I’ve taken to a new routine at night: after work and training, I like to settle in, get under a blanket, and watch a horror movie while I grade my students’ work. It’s a weirdly comforting mood: I watch something spooky, I snuggle my pets, I get my second job done. This means I have the Shudder app in the prime spot on my Xbox right now, and while I often just put it on the Shudder TV channel (which streams 24/7, you just turn it on and something freaky will appear on your device), I also like to peruse the new and featured selections. That’s how I found The Advent Calendar last week, and it’s how I found The Strings the other night.
I almost didn’t go for it: the user rating was two skulls (out of five! Think stars, but for horror nerds). Obviously, not everything on the service is a home run, but that rating didn’t bode well. I figured, I’d put it on, and if it didn’t grab me, I’d just go to the next.
What I found, however, was an intriguing, intimate, at times genuinely scary art film. It’s not for everyone: whether you will enjoy The Strings depends entirely on how much you are interested in watching a musician go through it: suffering depression, creative and professional malaise and isolation — as well as, yes, some supernatural spookiness. It’s all about long, lingering shots on either lead Teagan Johnston’s face or on icy, ethereal landscapes. It feels, honestly, like a much more indie version of something like Under The Skin, obviously with a different plot, but sharing much of the same alienated tone.
The Strings follows Catherine (Johnston) as she travels to a hyper-isolated town on Prince Edward Island in the dead of winter, following a breakup with her boyfriend and band. She’s trying to get her creative juices flowing, and she takes up in her aunt’s slightly creepy cabin, just off a frozen beach. Not much happens, really: she travels, she flails creatively, she walks on the beach. Sometimes she plays gigs in rundown bars and takes interviews with music journalists who really just want to know if the band is getting back together.
All the while, she is haunted. She hears noises at night. Sometimes she sees things. When she can’t sleep, she turns to YouTube lectures by quantum physicists to learn about spooky actions at a distance. She falls for a cute local photographer, and the two do a photoshoot at a haunted barn nearby, intensifying the creepy vibes tenfold. But you get the sense that the whole trip was destined to be weird, ghost stories or not.
If (real life recording artist) Johnston weren’t up to the task, the whole thing would sink. She’s the lead and really, one of three characters with any screen time: other principles include Grace, the sweet photographer with a crush and Anita, her friend who only shows up on zoom calls. Other people are offscreen, unseen and often unheard: her ex boyfriend Kevin and pushy manager on the phone.
The other “character” is a mysterious, shadowy presence who disrupts her sleep and shows up in the film’s spookiest and most unsettling moments, always accompanied by some truly intense choral selections. Music fuels the whole thing, really: Catherine is a musician, the whole reason she’s in this isolated cabin in a far-north town is to produce new songs, and we see her struggling, making beats, singing, and trying to write.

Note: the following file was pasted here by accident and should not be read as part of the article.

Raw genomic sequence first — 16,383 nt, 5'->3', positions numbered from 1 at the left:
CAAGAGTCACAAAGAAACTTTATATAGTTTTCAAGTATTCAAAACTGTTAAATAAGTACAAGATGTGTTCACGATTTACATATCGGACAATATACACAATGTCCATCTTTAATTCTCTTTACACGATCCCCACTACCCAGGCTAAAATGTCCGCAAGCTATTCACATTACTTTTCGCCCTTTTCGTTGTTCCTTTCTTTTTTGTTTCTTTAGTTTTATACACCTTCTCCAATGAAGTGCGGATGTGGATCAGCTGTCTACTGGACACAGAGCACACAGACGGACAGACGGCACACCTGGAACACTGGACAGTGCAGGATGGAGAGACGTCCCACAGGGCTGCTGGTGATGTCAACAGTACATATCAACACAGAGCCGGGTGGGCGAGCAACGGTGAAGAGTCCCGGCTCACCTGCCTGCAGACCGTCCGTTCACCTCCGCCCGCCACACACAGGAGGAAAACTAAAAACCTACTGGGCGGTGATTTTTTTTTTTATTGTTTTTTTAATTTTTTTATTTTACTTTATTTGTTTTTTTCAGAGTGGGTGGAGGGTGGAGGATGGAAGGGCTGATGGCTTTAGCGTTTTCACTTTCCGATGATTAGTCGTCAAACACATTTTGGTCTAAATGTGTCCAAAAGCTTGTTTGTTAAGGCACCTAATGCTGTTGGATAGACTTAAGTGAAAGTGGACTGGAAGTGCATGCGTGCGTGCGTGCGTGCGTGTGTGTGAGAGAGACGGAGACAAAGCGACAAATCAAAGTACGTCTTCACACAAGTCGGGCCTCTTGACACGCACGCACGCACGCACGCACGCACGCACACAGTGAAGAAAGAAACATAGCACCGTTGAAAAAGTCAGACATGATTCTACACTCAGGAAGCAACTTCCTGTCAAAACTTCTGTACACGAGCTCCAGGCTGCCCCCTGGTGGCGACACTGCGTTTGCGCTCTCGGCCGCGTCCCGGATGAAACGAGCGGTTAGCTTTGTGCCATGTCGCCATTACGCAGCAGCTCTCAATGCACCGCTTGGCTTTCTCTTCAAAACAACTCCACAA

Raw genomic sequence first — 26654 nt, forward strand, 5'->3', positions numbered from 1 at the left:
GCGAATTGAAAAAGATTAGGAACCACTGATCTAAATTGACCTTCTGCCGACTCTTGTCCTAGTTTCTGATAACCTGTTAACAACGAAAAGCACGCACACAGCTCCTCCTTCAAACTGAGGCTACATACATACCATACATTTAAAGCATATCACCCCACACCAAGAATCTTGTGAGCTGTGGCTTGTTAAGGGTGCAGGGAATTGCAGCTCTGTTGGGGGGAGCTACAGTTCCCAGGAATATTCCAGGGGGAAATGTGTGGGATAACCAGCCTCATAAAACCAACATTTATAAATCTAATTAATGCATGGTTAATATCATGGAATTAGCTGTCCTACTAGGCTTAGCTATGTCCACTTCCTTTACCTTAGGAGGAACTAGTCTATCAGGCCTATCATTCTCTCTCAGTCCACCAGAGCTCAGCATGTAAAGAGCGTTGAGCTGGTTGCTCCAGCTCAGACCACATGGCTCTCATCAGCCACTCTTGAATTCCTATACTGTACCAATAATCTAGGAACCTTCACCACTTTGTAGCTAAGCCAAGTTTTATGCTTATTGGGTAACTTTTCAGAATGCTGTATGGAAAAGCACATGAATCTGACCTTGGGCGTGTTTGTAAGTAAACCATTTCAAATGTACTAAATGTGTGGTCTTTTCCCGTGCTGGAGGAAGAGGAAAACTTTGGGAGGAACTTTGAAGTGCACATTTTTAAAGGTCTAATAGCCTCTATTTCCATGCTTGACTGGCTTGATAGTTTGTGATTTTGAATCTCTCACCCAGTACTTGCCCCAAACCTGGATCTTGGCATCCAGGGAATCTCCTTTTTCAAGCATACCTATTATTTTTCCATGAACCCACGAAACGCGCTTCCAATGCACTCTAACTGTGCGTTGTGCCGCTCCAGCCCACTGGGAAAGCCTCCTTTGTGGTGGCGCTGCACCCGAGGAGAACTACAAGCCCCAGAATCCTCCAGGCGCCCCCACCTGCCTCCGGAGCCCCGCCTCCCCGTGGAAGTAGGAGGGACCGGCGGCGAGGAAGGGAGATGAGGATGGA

She drinks, she pines, she croons. And she is a magnetic, sympathetic presence throughout. I felt for Catherine, I wanted her to succeed, and when she snuggles under the blankets at night, learning about quantum theory and trying to make sense of her universe, well, in the words of Blackbear, I felt that.
Is this movie a little arthouse-pretentious? With its longing shots and languid cuts and intense sound design, yes, yes it is. I know exactly how this kind of thing might come off to a Shudder subscriber who is there for slashers and gore and practical monster effects primarily, and I’m here for those things all day, every day (except slashers, those can get boring). But The Strings is a valid vision of horror as well, as meditative and introspective and slightly up its own ass as it is, it scared the shit out of multiple times. I am a horror superfan, I will watch anything and usually enjoy it and sleep like a baby that night. I will admit that, in one particularly intense scene, I had to watch with a hand over my eyes, peeking out between my fingers.
There is an intensity to the creepiness that comes with the more mundane narrative: this is a woman just walking around a cabin at night, hearing weird noises. It’s real, it’s readable, it’s inherently relatable: she’s in a place that feels both boring and uncomfortably alien. The nightmare of being alone — and then, suddenly not being alone — hits me where I live. The very existential but very real need to try and explain the universe when you are hurting and isolated from others is relatable. Catherine’s struggles feel personal and lived in, and again, Johnston is very much up to the task of carrying the film, alongside the eerie cinematography and sound design.
There are areas where the film stumbles a bit into cliche, and if you aren’t fond of Catherine/Johnston’s style of indie alternative music, you’d probably best steer clear. But I was never bored by The Strings, despite its deep sense of isolation and often literal iciness. It’s a compelling and even heartbreaking mood piece, and frankly, deserves better than that two-skull treatment.